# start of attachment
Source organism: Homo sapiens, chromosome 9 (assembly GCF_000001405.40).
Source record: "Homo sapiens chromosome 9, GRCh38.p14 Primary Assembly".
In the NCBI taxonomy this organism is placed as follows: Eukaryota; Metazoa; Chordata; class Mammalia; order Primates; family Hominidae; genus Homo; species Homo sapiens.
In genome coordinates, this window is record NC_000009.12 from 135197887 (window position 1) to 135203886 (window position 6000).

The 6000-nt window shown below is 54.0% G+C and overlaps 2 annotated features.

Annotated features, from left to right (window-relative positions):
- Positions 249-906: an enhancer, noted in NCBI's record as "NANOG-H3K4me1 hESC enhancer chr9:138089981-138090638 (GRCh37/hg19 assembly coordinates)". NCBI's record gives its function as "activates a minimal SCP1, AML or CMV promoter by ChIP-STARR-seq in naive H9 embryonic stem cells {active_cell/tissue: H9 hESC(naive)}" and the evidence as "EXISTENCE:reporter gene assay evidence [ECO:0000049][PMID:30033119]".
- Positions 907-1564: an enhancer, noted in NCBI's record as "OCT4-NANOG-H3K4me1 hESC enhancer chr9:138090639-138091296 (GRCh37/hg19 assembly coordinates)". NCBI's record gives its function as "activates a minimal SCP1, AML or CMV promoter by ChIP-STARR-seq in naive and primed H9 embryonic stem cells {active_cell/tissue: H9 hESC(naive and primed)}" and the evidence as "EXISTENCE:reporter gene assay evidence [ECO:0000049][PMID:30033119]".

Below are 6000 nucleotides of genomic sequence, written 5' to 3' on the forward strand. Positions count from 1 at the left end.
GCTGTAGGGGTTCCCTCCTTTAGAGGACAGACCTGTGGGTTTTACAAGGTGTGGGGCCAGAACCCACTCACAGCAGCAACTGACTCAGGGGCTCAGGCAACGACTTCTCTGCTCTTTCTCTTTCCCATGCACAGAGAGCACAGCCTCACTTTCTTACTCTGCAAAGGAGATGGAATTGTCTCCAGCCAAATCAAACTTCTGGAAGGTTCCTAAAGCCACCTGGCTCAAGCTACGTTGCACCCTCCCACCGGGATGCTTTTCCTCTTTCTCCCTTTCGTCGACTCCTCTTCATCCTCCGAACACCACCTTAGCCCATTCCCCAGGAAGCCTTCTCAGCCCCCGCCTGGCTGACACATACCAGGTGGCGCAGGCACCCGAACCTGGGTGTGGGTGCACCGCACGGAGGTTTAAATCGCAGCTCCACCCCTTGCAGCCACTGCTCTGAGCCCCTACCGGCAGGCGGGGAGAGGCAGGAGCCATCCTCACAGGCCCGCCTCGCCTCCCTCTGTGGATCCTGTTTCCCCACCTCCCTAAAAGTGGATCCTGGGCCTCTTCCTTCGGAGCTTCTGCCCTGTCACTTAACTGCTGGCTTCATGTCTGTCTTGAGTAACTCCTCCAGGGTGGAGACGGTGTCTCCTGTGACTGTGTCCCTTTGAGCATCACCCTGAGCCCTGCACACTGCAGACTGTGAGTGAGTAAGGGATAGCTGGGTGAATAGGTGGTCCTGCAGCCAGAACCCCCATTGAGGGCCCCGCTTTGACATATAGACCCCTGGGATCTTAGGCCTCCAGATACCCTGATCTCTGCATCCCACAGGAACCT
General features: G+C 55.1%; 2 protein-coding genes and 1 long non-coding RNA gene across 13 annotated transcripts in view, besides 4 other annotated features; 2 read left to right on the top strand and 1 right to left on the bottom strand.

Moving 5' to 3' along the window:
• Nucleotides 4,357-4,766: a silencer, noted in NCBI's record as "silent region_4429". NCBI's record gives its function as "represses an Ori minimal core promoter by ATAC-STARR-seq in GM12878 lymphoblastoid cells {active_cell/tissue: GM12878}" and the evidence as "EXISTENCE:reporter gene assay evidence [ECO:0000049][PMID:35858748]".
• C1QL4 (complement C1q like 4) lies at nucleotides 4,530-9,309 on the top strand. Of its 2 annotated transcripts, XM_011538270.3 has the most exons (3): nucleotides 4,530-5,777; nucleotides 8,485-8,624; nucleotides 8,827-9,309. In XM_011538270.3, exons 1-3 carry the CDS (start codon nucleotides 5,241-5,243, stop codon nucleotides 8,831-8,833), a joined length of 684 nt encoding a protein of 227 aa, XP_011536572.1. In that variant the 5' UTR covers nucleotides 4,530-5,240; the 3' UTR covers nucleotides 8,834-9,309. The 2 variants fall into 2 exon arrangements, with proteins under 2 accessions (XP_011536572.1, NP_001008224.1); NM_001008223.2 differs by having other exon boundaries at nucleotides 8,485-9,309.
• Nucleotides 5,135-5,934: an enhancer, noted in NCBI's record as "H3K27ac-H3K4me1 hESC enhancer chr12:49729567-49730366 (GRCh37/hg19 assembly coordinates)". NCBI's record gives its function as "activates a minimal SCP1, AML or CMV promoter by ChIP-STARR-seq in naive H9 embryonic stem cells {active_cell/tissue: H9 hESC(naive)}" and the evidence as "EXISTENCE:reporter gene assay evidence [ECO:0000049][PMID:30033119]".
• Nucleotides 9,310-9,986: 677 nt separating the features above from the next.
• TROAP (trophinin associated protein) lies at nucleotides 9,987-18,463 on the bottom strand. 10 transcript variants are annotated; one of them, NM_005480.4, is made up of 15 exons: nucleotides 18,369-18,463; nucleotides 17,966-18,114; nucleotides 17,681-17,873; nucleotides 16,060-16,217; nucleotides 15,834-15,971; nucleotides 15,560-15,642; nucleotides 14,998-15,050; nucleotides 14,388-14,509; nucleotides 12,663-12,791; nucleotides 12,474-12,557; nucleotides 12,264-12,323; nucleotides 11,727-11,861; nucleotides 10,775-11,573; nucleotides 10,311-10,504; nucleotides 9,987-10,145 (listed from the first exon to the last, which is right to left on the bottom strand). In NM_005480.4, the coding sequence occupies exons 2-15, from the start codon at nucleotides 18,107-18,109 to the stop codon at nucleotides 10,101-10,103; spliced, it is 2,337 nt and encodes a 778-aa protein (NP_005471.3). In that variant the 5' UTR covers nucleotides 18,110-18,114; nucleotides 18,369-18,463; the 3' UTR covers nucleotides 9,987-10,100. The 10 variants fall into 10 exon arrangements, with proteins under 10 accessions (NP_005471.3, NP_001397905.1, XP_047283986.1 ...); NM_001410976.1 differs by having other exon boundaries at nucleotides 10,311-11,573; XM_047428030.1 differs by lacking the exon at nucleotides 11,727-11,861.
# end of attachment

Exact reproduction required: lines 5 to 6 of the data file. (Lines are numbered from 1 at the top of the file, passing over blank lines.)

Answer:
The 6000-nt window shown below is 54.0% G+C and overlaps 2 annotated features.

Annotated features, from left to right (window-relative positions):